Mindfulness shown to reduce paranoia in 7 days
- Psychologists find that a week of mindfulness meditation can reduce feelings of paranoia.
- The studies also pinpoint feelings of non-judgment to correlate with paranoid thoughts.
- The study was initiated to help lower paranoia in students.
As we hunker down, with the coronavirus-related news getting progressively worse, both on the medical and economic fronts, it’s hard to avoid getting uneasy if not downright paranoid. One thing that can help deal with the emotional toll – mindfulness meditation, which has been shown to reduce paranoid feelings in a new study.
The psychologists from the University of London were motivated to conduct this investigation to help lower paranoia in students, 30 to 40% of whom exhibit it, based on past research. Paranoia was defined by the scientists as “the belief that another person is, or is planning, to intentionally cause one harm—be that physical, social or psychological.” Studies linked this sense among the students with isolation, feelings of powerlessness and depression.
Mindfulness, in particular, was of interest fo the scientists as its has been a key component in new cognitive-behavioral therapies for the treatment of paranoia. The authors of the study looked at mindfulness as “moment-to-moment awareness, cultivated by paying attention in a specific way, in the present moment, as non-reactively, non-judgementally, and open-heartedly as possible”.
One reason for the success of mindfulness in remedying this psychological condition of paranoia is that it encourages responding to internal experiences without becoming judgmental. Via the course of three studies, with two being based on questionnaires and one experimental, the scientists looked at whether a person’s levels of non-judgmental thinking is linked to their levels of paranoia and if engagement in mindfulness can affect having paranoid thoughts.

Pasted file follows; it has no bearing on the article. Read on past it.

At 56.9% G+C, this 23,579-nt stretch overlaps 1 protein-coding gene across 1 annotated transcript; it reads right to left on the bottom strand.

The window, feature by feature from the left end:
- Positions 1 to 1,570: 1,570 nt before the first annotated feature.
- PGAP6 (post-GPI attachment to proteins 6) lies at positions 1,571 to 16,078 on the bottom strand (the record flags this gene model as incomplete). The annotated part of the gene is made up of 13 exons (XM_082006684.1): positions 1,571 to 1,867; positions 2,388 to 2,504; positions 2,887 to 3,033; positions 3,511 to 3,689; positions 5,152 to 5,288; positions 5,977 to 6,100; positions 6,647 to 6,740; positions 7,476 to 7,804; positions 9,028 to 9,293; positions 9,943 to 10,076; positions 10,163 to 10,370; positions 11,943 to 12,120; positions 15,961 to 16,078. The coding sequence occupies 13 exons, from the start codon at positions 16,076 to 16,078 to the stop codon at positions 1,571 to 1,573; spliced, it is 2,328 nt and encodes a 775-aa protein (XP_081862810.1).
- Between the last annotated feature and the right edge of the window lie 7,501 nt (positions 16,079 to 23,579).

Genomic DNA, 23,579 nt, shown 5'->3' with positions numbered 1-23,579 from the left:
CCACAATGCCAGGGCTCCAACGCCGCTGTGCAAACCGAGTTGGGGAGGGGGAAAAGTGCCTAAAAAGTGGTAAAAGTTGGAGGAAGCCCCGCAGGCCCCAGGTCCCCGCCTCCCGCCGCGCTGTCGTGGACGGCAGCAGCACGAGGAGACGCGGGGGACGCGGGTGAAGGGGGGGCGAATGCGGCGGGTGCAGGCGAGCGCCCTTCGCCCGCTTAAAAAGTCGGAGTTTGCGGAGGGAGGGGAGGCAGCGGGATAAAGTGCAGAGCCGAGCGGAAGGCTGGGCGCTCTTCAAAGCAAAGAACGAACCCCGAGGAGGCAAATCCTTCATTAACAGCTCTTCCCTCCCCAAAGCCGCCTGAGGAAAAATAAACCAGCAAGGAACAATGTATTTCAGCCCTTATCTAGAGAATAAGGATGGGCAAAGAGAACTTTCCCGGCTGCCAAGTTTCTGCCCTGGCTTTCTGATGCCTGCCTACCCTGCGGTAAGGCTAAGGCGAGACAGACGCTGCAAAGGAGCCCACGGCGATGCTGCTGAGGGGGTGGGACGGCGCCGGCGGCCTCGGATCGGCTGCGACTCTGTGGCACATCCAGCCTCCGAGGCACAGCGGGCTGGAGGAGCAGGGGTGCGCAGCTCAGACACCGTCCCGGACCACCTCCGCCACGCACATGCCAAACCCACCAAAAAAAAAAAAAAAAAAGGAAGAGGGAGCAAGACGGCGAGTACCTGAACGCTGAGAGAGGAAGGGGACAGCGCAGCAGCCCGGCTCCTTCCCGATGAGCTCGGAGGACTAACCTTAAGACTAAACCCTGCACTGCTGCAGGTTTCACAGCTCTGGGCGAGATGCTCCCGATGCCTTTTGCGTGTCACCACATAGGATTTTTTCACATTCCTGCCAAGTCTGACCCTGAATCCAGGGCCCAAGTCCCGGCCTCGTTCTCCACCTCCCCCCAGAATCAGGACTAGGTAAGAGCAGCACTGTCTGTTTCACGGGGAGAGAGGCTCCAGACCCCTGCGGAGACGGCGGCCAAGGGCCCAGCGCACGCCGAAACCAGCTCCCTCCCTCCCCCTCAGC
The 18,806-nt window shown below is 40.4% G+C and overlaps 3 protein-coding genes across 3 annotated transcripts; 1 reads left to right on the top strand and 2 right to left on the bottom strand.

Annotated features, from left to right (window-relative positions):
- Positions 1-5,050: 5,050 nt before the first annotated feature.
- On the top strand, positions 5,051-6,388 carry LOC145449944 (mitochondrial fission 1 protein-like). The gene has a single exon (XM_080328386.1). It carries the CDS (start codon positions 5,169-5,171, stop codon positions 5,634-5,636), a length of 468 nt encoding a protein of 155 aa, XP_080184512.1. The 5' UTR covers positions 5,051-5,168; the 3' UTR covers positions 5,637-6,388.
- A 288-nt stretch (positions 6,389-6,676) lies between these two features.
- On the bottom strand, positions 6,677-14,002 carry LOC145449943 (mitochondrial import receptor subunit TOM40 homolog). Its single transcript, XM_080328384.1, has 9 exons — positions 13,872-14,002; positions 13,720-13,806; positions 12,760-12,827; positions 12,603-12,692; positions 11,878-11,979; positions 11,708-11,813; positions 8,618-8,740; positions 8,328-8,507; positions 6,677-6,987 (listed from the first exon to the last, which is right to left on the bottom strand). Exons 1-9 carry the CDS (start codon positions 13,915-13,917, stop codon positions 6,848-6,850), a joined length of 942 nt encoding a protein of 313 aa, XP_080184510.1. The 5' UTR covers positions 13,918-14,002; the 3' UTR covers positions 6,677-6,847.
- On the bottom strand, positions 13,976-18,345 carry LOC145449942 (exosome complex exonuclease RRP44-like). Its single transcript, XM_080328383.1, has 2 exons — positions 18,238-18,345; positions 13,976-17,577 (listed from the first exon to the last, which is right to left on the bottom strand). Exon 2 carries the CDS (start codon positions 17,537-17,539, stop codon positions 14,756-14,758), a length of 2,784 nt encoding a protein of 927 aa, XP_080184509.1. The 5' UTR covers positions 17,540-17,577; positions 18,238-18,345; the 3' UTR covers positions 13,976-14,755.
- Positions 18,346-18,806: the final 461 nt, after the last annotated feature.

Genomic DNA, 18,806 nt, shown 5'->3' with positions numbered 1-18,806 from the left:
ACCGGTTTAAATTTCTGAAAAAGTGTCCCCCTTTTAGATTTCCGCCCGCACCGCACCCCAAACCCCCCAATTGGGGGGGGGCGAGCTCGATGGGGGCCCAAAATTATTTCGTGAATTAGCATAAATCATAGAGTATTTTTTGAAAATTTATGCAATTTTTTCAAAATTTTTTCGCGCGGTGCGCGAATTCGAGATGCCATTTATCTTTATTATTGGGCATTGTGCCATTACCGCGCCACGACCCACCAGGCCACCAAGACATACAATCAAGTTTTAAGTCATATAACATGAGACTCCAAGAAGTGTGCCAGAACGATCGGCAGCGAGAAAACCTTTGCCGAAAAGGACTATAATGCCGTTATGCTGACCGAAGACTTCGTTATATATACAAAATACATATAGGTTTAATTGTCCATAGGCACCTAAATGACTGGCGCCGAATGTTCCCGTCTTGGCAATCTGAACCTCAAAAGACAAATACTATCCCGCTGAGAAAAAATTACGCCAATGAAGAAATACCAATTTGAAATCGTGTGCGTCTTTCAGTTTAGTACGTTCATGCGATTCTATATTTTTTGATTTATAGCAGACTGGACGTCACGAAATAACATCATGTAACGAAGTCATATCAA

From the two questionnaire studies involving 410 and 84 people (mostly white female psychology students), the researchers concluded that a person with greater levels of non-judgement would be predicted to exhibit lower levels of paranoia.
“The current findings provide further evidence of the specific role of non-judgement in experiences of nonclinical paranoia,” wrote the researchers. “Furthermore, these are the first empirical data to show that high levels of non-judgement may buffer the impact of trait paranoia on daily experiences of state paranoia.
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The last study showed in the sample of 68 people that practicing mindfulness meditation could lower the amount of paranoid thoughts. This was true even after a short period like a week. As reported by PsyPost, participants of the study were put through one prerecorded guided mindfulness lesson per day, engaging in a quick body scan, breathing mindfully and practicing choiceness awareness.
Check out the study”Mindfulness and Paranoia: A Cross-Sectional, Longitudinal and Experimental Analysis,” authored by Jessica Kingston, Francesca Lassman, Carla Matias and Lyn Ellett, published in the journal Mindfulness.